The most notable aspect of biotechnology is the production of genetically modified therapeutic proteins and other drugs by genetic engineering. Over the past 10,000 years, humans have harnessed vital processes to improve their quality of life, beginning with the first agricultural societies. About 6,000 years ago, humans began exploiting the vital processes of microorganisms to make bread, alcoholic beverages, and cheese to preserve dairy products. But these processes are not intended for what is known today as biotechnology.
The term was first applied broadly to the molecular and cellular technologies that began to emerge in the 1960s and 1970s. The nascent biotech industry began to merge between the mid-to-late seventies of the last century, led by Genentech.
It is a pharmaceutical company established in 1976 by Robert A. Swanson (Robert A. Swanson), Herbert W. Boyer to showcase and commercialize recombinant DNA technology pioneered by Boyer, Paul Berg, and Stanley N. Cohen. Early companies such as Genentech, Amgen, Biogen, Cetus, and Genex began manufacturing genetically engineered materials primarily for medical and environmental uses.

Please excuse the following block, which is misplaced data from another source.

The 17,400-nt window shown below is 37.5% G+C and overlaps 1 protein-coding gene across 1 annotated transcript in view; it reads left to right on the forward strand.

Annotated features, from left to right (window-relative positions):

For more than a decade, recombinant DNA (or genetic engineering) technology has dominated the biotechnology industry. This technique consists of separating the gene to extract a useful protein (mostly a human protein) from producer cells—such as yeasts, bacteria, or mammalian cells in culture—which subsequently produce the protein in bulk. During the process of separating a gene into a producing cell, a new organism is created.
Researchers and courts
At first, biotech investors and researchers feared that courts would not allow them to obtain patents on living organisms; Newly discovered organisms recognized in nature were not allowed to patent.
But in 1980, the US Supreme Court ruled that "man-made microorganisms are patentable". This ruling led to the emergence of a wave of biotech companies and the first investment explosion in the fledgling industry.
In 1982, recombinant insulin became the first genetically modified product to receive FDA approval. Since then, dozens of genetically modified protein drugs have been marketed worldwide, including recombinant versions of growth hormone, clotting factors, proteins that mimic red and white blood cell production, interferon, and anticoagulants.
In the early years, the primary goal of biotechnology was the ability to naturally produce therapeutic molecules in larger quantities than those extracted from traditional sources such as plasma, animal organs, and human cadavers. Recombinant proteins are also less contaminated with pathogens or allergens.
Today's biotechnology researchers strive to discover the molecular root causes of disease and to intervene at the same level. Sometimes this means producing therapeutic proteins to meet the body's needs or to make up for a deficiency caused by a genetic defect, such as first-generation biotechnology drugs, for example.
The expansion of the biotechnology industry